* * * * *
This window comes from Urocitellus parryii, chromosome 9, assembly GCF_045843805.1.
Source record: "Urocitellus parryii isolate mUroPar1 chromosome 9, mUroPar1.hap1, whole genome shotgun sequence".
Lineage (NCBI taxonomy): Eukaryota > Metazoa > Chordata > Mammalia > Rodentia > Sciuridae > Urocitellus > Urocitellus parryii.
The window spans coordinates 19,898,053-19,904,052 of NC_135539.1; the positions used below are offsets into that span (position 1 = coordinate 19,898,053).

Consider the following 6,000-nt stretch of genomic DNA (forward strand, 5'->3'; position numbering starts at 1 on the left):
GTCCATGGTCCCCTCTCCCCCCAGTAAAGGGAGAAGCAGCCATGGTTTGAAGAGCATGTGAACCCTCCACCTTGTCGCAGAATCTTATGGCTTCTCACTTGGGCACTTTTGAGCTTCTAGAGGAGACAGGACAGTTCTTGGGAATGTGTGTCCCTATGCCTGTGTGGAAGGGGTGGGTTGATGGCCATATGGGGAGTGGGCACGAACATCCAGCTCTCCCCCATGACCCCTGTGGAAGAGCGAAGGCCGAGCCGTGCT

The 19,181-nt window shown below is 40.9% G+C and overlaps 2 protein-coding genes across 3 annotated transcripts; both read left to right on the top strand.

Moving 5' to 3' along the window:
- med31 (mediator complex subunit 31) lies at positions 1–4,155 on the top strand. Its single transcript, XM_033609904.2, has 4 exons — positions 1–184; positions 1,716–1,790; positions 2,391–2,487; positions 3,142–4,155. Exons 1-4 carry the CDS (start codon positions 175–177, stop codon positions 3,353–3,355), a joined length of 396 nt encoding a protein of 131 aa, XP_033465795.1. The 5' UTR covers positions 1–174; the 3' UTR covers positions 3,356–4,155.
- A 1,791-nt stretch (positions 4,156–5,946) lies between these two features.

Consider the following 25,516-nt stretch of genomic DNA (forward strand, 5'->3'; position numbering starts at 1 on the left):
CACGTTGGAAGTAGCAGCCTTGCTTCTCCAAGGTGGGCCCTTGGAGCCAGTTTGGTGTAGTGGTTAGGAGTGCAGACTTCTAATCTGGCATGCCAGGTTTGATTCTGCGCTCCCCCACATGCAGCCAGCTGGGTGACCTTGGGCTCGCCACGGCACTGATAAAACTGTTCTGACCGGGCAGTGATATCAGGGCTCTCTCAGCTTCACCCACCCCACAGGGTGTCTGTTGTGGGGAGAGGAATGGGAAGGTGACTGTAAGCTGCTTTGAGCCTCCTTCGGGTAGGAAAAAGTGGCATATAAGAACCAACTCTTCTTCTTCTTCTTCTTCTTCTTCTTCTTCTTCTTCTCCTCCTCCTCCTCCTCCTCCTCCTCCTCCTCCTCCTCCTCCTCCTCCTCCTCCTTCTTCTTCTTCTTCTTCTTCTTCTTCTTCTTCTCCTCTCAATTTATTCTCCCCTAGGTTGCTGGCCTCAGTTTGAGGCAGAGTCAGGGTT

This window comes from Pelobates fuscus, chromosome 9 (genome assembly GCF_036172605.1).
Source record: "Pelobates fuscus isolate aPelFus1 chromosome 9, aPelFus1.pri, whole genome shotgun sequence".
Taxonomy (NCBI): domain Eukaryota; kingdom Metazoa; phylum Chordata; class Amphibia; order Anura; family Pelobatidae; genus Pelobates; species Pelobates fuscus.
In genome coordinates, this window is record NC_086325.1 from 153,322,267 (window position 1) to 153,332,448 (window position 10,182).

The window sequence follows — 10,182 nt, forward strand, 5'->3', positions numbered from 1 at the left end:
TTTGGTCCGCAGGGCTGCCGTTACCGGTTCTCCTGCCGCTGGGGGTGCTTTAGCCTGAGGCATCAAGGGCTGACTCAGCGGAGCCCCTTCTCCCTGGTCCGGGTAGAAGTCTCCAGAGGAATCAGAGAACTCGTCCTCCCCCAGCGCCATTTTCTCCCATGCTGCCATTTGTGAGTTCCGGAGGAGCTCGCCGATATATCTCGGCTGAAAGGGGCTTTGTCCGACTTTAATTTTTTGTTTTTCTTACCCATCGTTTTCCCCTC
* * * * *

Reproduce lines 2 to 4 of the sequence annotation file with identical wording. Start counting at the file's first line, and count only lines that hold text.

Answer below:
Source record: "Urocitellus parryii isolate mUroPar1 chromosome 9, mUroPar1.hap1, whole genome shotgun sequence".
Lineage (NCBI taxonomy): Eukaryota > Metazoa > Chordata > Mammalia > Rodentia > Sciuridae > Urocitellus > Urocitellus parryii.
The window spans coordinates 19,898,053-19,904,052 of NC_135539.1; the positions used below are offsets into that span (position 1 = coordinate 19,898,053).